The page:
I Think I Chan
I Think I Chan I'm a senior from Denver, Colorado (the land of Patagonia jackets and unpredictable weather). At Caltech I'm on the fencing team foil squad captain and SAAC representative, a member of chemistry club and ultimate frisbee team, and the Fleming House food committee representative. In my free time, I like to hike, write poetry, shoot photos, and explore LA for trendy food.

A Fusillade of Question Marks (Belfast Part 2)

A Fusillade of Question Marks (Belfast Part 2)

One of my favorite Northern Irish poets, Ciaran Carson, passed away last month, and this second part of the trip, this post title, and my Belfast exploration was completely inspired by him. Prior to taking Irish literature last year, I’d never really considered going to Ireland at all, much less that in the span of a month and a half I would be in both Belfast and in Dublin. And now, a full year later, I’ve been to both and am still floating the possibility of a trip to Galway. Crazy how life changes like that.

Anyways what we did after the tour of the Giant’s Causeway. I’ll be honest, we were exhausted the next day, so we got a slow start. And by slow start, I mean that we woke up and went out for brunch. We found one of (apparently) the best cafes in Ireland, and I got bubble and squeak cakes, a British potato and cabbage cake that paired delightfully with a thick chunk of sausage on top.

After this we headed to Crumlin Road Gaol, the famous prison in Belfast. It still held prisoners until 1996, so the history of the building was all too real, and many of the former prisoners had even come back to take the same tour we were on. It was simply a haunting building, with a fascinating history from the troubles, but also in the time before that.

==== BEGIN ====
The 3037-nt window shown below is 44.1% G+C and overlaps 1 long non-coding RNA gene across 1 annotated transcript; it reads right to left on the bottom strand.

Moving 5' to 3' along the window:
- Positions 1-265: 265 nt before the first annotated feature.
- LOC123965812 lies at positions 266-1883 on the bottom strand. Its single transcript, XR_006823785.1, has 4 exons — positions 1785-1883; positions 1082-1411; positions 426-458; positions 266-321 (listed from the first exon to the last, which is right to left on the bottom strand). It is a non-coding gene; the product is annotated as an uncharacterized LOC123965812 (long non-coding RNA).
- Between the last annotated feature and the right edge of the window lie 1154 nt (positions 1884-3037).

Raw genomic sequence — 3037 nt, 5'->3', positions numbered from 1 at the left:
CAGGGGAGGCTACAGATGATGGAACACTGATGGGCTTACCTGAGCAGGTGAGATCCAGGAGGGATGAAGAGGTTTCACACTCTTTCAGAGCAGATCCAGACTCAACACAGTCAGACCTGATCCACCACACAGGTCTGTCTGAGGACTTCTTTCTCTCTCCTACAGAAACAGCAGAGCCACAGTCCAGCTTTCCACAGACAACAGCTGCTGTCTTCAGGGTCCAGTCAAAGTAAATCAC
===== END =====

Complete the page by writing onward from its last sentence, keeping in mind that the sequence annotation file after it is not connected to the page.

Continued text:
Following the mildly spooky tour, we headed out to the botanic gardens and the Ulster Museum to learn even more about the history of Northern Ireland (and to relax in some warm greenhouses). And then we went to the Christmas market! There isn’t thanksgiving in the UK, so Christmas just starts whenever Halloween ends. Their Christmas market in Belfast was one of the cutest one’s I’ve ever been to though. It somehow felt homely and authentic, which is a wild spin on the world of American Christmas markets.

During the trip we also had the opportunity to listen to a large amount of traditional Irish music, or, at least music played on traditional Irish instruments. It was a bit disconcerting to hear an entire room full of Northern Irish people singing along to “Sweet Home Alabama”, but I also got to hear the last two of my favorite Pogues songs played live, so I can’t complain all too much.

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